This research centers around discussions of race and racial justice in Facebook campaign advertisements run during the 2020 election cycle. More specifically, this research analyzed Facebook campaign advertisements run by 2020 presidential and Georgia Senate special candidates in the state of Georgia. 2020 marked a watershed in the contemporary fight for racial justice in the United States following the highly publicized murders of innocent Black people like George Floyd, Breonna Taylor, and Ahmaud Arbery. The Georgia Senate special elections in particular were a major talking point due to national campaigns led by people like former Georgia State Rep. Stacey Abrams and activist LaTosha Brown to increase Black votership across the state. By reading this blog post, audiences will gain a better understanding of how politicians discussed race and racial justice during this major moment in contemporary American history.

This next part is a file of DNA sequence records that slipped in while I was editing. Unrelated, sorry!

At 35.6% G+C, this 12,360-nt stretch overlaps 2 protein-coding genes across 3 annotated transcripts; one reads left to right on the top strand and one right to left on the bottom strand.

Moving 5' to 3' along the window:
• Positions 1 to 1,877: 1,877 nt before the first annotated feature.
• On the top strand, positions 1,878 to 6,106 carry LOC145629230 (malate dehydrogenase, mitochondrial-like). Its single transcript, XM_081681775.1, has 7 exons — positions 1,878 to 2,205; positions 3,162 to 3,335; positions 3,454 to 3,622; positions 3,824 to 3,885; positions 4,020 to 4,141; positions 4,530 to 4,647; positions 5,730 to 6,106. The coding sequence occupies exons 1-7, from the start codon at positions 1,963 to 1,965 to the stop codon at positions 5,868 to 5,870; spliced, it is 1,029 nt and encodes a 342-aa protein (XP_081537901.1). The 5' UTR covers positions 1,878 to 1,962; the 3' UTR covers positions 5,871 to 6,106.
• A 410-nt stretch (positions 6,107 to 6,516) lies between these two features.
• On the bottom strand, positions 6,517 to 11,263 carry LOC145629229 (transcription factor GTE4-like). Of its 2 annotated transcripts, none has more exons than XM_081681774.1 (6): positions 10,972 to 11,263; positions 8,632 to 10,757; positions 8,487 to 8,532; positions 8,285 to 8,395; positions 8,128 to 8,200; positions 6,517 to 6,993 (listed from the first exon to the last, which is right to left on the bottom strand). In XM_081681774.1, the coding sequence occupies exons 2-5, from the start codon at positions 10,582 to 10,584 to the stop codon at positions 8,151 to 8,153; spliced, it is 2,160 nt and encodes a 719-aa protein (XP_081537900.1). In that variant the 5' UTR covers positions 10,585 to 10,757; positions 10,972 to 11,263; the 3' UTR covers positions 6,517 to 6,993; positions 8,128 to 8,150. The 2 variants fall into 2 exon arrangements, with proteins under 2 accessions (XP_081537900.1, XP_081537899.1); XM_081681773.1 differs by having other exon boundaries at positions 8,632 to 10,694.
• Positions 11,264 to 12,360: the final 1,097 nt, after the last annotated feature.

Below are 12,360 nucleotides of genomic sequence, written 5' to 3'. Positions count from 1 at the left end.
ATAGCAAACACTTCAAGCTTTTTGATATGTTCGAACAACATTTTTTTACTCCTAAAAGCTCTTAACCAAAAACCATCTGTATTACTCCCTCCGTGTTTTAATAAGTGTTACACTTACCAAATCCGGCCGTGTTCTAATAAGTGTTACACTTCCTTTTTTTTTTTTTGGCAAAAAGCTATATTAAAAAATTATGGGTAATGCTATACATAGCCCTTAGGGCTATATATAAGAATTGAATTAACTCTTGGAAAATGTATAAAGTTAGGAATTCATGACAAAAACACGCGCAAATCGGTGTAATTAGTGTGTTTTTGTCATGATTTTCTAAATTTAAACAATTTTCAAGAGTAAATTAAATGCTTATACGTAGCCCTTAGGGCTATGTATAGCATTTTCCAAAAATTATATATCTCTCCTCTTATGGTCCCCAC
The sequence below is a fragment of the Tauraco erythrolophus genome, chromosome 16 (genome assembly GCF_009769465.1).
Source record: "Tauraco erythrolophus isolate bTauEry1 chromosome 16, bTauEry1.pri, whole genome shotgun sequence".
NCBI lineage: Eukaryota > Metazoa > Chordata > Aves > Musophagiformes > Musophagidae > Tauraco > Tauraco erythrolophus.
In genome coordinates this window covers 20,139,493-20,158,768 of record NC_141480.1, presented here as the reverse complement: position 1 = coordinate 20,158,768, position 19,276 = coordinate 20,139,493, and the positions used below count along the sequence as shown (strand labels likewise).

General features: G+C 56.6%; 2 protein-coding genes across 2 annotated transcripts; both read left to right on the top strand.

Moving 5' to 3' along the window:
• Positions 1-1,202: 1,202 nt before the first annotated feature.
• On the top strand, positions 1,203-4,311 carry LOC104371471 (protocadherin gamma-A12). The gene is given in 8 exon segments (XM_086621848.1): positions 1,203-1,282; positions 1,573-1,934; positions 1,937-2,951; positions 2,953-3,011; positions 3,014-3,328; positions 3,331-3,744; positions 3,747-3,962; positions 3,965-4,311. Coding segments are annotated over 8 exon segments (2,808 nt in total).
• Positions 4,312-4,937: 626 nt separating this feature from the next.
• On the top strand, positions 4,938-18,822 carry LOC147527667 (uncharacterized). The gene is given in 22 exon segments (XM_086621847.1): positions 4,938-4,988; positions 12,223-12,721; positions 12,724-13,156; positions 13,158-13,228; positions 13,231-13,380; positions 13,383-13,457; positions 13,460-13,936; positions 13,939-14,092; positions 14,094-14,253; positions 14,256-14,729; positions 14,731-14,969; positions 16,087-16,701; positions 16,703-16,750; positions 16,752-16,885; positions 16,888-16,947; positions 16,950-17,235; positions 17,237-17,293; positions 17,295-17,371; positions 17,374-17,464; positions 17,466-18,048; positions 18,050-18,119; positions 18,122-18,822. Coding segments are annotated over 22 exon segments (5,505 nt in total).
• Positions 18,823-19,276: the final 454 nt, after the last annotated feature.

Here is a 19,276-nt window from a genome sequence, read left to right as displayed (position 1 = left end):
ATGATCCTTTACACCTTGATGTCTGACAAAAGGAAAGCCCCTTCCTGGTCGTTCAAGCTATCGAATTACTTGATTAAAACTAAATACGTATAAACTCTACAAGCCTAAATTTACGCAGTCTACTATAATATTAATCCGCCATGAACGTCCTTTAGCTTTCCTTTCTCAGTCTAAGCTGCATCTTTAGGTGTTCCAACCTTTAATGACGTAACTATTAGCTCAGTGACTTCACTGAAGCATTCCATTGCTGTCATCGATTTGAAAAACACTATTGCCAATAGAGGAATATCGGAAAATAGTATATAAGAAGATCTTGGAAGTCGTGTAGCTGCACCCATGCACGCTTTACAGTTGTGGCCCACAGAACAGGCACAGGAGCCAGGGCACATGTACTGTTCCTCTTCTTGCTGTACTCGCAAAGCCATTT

Our goal was to analyze the multiple classifiers that the Wesleyan Media Project has run on political advertisements and uncover the patterns that the classifier identified and utilized to make its predictions. The ABSA classifier works by analyzing the text of an ad for mentions of Joe Biden and Donald Trump and using sentiment analysis to predict which party the ad supports, while the Party All classifier works by running a machine learning method that uses hand-coded party training data to predict ad lean. By investigating how the classifiers actually work, we hope to enable the Wesleyan Media Project to improve the classification of advertisements and, perhaps more importantly, understand what the algorithms we utilize do. In other words, we want to turn our classifiers into something we understand and can explain, instead of a “black box.” The classifiers were run on the WMP’s set of ads from the 2020 election cycle. We analyze the trends and distributions in the set of classified ads to see the underlying patterns our classification algorithm is capturing. With these analyses, we hope to find sources of classification bias and error and seek to explain why the classifier does classify an ad to a specific party. As a result of our research, we were able to improve the classifier’s accuracy over the whole election cycle and uncover trends associated with regionally concentrated ads.